Dr. Frankenstein’s Daughters by Suzanne Weyn: Review

Format: Hardcover, 250 pages Published: January 1, 2013 by Scholastic Press  ISBN:  0545425336 (ISBN13: 9780545425339) Edition language: English
Format: Hardcover, 250 pages
Published: January 1, 2013 by Scholastic Press
ISBN: 0545425336 (ISBN13: 9780545425339)
Edition language: English

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Synopsis:

A new generation is creating a monster….

Giselle and Ingrid are the twin daughters of Doctor Victor Frankenstein, but they are very different people, and when they inherit his castle in the Orkney Islands, Giselle dreams of holding parties and inviting society — but Ingrid is fascinated by her father’s forbidden experiments.

My Rating: 5/5 stars

Source: Netgalley and Scholastic Press

My Review:

Wow!!  It took about three pages for me to become totally and completely absorbed in Suzanne Weyn’s Dr. Frankenstein’s Daughters.  The book opens in June of 1798 in the pages of Dr. Victor Frankenstein’s personal diary where we discover his fear, guilt, and despair over having created what he calls, the Monster.  In the years since his creation, the Monster has pursued, chased, and hunted his maker in an effort to compel the scientist to create for him, a mate.  In an effort to protect his family, Dr. Frankenstein abandons them and goes on the run right up until the moment he dies leaving everything to his twin daughters.

Giselle and Ingrid are the twin daughters of Dr. Victor Frankenstein; though the girls have one another, they have very few other family members in their life and have become quite accustomed to being rather alone.  The night the twins were born their mother died delivering them and their father, the famed scientist abandoned them in order to preserve their lives and keep their existence hidden from the Monster.  In the years since that fateful night each girl has grown into her own: Giselle is beautiful, cultured, and interested in being a member of high society while Ingrid is the more plain of the two and far more interested in science and research than in her appearance and parties.  Despite their differences the girls are absolutely attached to one another and when they learn they have inherited their ancestral home in the Orkney’s, the distinguished title of baroness and a lot of money they jump at the chance for total freedom and independence.

Instantly the girls fall in love with Castle Frankenstein though for very different reasons.  Giselle sees the grand old castle as a place where she will host lavish parties and become what she desires above all else, a member of elite European society.  While exploring the castle, Ingrid stumbles upon her late father’s diaries and laboratory and becomes obsessed with his research.  Also of note: Ingrid becomes involved with their reclusive and seriously ill neighbor, Walter; Giselle is involved in several dangerous and scary events and; the island they live on, though small is experiencing an unusual number of unsolved and terribly violent crimes.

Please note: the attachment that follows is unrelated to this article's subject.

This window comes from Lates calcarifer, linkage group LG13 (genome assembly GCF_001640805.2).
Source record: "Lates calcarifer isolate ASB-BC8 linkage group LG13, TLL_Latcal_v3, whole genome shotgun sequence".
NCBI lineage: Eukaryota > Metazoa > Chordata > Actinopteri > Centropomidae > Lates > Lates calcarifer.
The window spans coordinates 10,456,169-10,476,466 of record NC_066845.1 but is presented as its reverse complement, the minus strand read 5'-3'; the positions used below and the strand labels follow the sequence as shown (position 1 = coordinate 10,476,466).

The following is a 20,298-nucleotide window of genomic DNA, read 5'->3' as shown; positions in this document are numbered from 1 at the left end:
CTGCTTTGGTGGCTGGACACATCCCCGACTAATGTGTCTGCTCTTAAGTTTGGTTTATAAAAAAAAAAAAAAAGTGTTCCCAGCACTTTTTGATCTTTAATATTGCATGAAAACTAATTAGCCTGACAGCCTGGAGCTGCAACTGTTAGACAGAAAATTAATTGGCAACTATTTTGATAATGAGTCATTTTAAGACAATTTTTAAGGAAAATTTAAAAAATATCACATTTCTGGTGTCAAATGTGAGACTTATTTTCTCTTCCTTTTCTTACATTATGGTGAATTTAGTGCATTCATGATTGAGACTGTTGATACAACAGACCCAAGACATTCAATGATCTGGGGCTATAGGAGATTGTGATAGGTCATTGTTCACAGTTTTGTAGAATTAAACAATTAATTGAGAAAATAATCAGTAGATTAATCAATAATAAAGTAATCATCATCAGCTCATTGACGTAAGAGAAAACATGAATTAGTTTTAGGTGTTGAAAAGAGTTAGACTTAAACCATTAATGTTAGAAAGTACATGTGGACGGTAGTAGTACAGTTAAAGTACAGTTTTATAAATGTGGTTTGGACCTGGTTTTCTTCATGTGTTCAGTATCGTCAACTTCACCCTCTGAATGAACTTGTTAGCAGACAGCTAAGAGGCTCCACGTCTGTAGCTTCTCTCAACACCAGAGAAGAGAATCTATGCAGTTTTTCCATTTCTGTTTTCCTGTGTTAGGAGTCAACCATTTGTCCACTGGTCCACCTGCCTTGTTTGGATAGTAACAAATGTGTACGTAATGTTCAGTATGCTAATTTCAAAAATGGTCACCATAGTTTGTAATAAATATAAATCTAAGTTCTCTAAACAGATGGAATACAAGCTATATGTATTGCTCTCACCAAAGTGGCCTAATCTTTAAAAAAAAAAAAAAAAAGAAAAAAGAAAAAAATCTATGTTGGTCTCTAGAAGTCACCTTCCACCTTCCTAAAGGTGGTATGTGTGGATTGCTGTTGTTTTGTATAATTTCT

Nearly the entire novel is told through the girls’ diary entries which allows for a more intimate and personal interpretation of events.  The entries not only reveal the sisters’ thoughts and interpretation of events but also reveal their growth as characters.  Ingrid, in her obsession to help her love, Walter grows intellectually by leaps and bounds while Giselle becomes more aware of her place in the world and asserts her independence.  As events unfold both girls begin to note troubling changes in the other which causes concern on both sides.  The concerns are well-founded (and spoilery!!) and will keep the reader turning page after page after page as quickly as possible.  Every turn of the page brings heightened drama, more concern, greater intrigue, and increasing suspense which all culminates in a perfect storm of crazy and a guest appearance by Mary Shelley J

The Bottom Line: I knew this book was going to be, at least good, when I requested it from Netgalley and was in no way prepared for how very, very good it actually is!  I had absolutely no interest in putting this book down each time I picked it up to read.  I was desperate to know if Ingrid would be able to help Walter, who was next to be found dead, and how successful Giselle’s grand ball would turn out to be.  How everything comes together in the end is as surprising as it is creeptastic.  Dr. Frankenstein’s Daughters is a most intriguing, well written, and satisfying read that I can, without reservation, recommend to all readers, young adult and beyond.

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